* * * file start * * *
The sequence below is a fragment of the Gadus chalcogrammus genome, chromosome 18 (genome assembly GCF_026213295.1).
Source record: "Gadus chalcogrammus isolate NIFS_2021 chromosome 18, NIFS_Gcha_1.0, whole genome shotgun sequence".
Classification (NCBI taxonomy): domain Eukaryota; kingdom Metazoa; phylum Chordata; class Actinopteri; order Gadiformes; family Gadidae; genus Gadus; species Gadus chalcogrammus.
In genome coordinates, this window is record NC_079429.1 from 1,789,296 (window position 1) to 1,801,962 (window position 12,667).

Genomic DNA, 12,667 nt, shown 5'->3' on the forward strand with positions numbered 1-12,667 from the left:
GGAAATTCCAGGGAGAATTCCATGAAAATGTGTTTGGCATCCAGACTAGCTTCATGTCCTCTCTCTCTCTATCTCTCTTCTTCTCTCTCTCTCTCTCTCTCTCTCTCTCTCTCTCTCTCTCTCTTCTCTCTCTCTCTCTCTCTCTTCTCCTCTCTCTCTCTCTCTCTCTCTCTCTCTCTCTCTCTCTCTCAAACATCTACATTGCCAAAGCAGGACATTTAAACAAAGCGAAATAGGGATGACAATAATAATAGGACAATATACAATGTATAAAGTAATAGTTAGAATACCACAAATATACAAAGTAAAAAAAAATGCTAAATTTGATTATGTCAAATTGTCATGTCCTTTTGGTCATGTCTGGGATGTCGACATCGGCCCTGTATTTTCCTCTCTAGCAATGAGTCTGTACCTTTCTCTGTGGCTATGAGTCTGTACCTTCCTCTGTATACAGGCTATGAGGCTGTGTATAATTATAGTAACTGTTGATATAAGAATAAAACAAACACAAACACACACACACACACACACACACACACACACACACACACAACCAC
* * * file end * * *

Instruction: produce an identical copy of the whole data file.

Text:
The sequence below is a fragment of the Gadus chalcogrammus genome, chromosome 18 (genome assembly GCF_026213295.1).
Source record: "Gadus chalcogrammus isolate NIFS_2021 chromosome 18, NIFS_Gcha_1.0, whole genome shotgun sequence".
Classification (NCBI taxonomy): domain Eukaryota; kingdom Metazoa; phylum Chordata; class Actinopteri; order Gadiformes; family Gadidae; genus Gadus; species Gadus chalcogrammus.
In genome coordinates, this window is record NC_079429.1 from 1,789,296 (window position 1) to 1,801,962 (window position 12,667).

Genomic DNA, 12,667 nt, shown 5'->3' on the forward strand with positions numbered 1-12,667 from the left:
GGAAATTCCAGGGAGAATTCCATGAAAATGTGTTTGGCATCCAGACTAGCTTCATGTCCTCTCTCTCTCTATCTCTCTTCTTCTCTCTCTCTCTCTCTCTCTCTCTCTCTCTCTCTCTCTCTCTTCTCTCTCTCTCTCTCTCTCTTCTCCTCTCTCTCTCTCTCTCTCTCTCTCTCTCTCTCTCTCTCTCAAACATCTACATTGCCAAAGCAGGACATTTAAACAAAGCGAAATAGGGATGACAATAATAATAGGACAATATACAATGTATAAAGTAATAGTTAGAATACCACAAATATACAAAGTAAAAAAAAATGCTAAATTTGATTATGTCAAATTGTCATGTCCTTTTGGTCATGTCTGGGATGTCGACATCGGCCCTGTATTTTCCTCTCTAGCAATGAGTCTGTACCTTTCTCTGTGGCTATGAGTCTGTACCTTCCTCTGTATACAGGCTATGAGGCTGTGTATAATTATAGTAACTGTTGATATAAGAATAAAACAAACACAAACACACACACACACACACACACACACACACACACACACACAACCAC